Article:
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Know Your Product: Quilting Rulers

There are a few basic quilter’s rulers that everyone should have, and then there are a whole lot of specialty rulers. What brand suits you best is up to you, although it is recommended that you buy rulers of the same brand as they interchange more easily due to the markings being the same style and measurements. Some acrylic rulers offer a non-slip backing to add stability and safety when cutting. A frosted back with black grid lines may add clarity on light and dark fabrics.

Selecting the right quilting ruler depending on what you are making can help save you time and money. Once you figure out what type of quilting ruler you are most comfortable using, you will find you can do most of your cuts with just that one ruler.

We have previously looked at cutting mats (QC#96) and rotary cutters (QC#97). With the addition of a quilter’s ruler, your sewing life will become much easier and more accurate.

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There are many sizes and shapes, but it is widely agreed the first quilting ruler you should buy is the 6in x 24in. That is because it’s the most versatile, and is most likely to become your most-used ruler. The long ruler allows you to cut across the width of the fabric easily. Fabric on the bolt is generally 42-44in wide and folded, meaning the ruler is long enough for a full cut. From there you can cross cut the strip into smaller pieces.

Next to add would be a square ruler; one that is as big as the largest block size you make is best. Generally a 12in x 12in will suit this need.

Specialty rulers are designed to produce one style of shape or unit. Since half-square triangles are featured in so many blocks, a ruler that helps when trimming HSTs is very handy. On the subject of HSTs, a 1/4in ruler can be handy for this technique, as is a square ruler. The diagonal line across a square ruler will assist with trimming your blocks once sewn. Simply line up your sewn line with the desired block size line and trim away the extra fabric at the side and top.

Tips for cutting fabric with a rotary cutter, quilting ruler and mat

  • Cut the larger pieces first, then the smaller.
  • Leave the selvedge intact with the fabric range and name on it — this makes identifying the fabric easy if you require more at a later date.
  • When cutting squares, first cut a strip across the width of the fabric, then cross cut to the size required.
  • Folding the fabric accurately is a must; if you don’t make your cuts at 90 degrees to the fold, you will have wonky strips or, as some people call them, boomerangs.
  • Always use a sharp blade.
  • Stand to cut fabric so you can place even, firm pressure onto the ruler to ensure it does not slip while you are rolling the blade along it.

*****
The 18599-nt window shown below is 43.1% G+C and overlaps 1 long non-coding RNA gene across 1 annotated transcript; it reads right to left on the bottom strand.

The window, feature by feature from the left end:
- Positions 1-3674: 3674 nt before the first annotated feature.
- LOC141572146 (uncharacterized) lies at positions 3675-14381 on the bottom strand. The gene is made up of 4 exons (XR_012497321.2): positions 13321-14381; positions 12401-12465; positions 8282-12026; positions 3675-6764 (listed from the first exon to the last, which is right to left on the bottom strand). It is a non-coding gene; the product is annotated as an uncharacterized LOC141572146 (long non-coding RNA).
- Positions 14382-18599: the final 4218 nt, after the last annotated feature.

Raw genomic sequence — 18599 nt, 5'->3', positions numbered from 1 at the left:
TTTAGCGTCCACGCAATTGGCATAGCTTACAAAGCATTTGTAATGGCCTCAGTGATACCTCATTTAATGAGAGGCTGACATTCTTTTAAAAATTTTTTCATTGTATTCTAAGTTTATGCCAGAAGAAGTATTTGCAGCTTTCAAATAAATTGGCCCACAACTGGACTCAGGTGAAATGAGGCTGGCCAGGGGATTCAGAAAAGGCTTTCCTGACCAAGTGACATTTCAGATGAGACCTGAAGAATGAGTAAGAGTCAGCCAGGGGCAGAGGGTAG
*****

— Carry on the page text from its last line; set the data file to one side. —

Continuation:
• Place the fold of the fabric nearest to your body so that you can place the ruler accurately along the last folded edge.
  • Always cut away from your body.
  • Both the ruler and the cutting mat will feature lines and measurements — some people use one or the other predominantly and others will refer to both.

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Cutting with a quilting ruler

  1. Fold your fabric. With the fold nearest you, line up a horizontal line on the ruler along the fold, with the long edge perpendicular to the fold. Position the long edge so that you can make a smooth, long cut to straighten the fabric and make it a 90-degree angle to the folded edge. If you are right-handed, the bulk of the fabric will be on your right. Cut off just enough fabric to make a straight edge.
  2. Turn the mat, or the fabric, so the bulk is to the opposite side to begin cutting your strips.
  3. If you require 21/2in strips, place the ruler so the first cut edge of the fabric aligns with the 21/2in mark on the ruler. Make sure the fabric lines up all the way down the edge of the fabric, not just at one place. Check that measurement before you cut.
  4. Place your left hand on the ruler, spreading your fingers for stability. Press the rotary cutter firmly onto the fabric, lined up against the ruler’s right edge. Cut along the ruler, keeping the blade against the ruler. Do not cut beyond your hand position — stop without moving the cutter away, reposition your hand and continue cutting.
  5. Before cutting any more strips, check that the strip is straight and not wonky. If it is wonky, you will need to refold more accurately.

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Specialty rulers

There are rulers for many shapes and sizes. Their purpose is to provide the quilter with a more simple, accurate method of cutting fabrics.

Cost may be a decider for you. If you buy a ruler and only make one quilt using it, you may not find it that economical. But if cost isn’t an issue, or you plan to use it a number of times, then you can have a choice of many, including rulers to help you cut curves, circles, strips, binding, wedges, scallops, hexagons and more.

Features to look out for:

  • Non-slip backing: Some acrylic rulers offer a non-slip backing to add stability and safety when cutting.
  • Frosted back: A frosted back with black grid lines may add clarity on light and dark fabrics.
  • Large bold numbers and measurements: It can be hard to locate where the line is that you require; a ruler that is clearly marked is easier to use and less frustrating.
  • Angles: Generally the 6in x 24in ruler will also have a 30-, 45- and 60-degree markings. These allow you to cut more than just strips with this general-purpose ruler.
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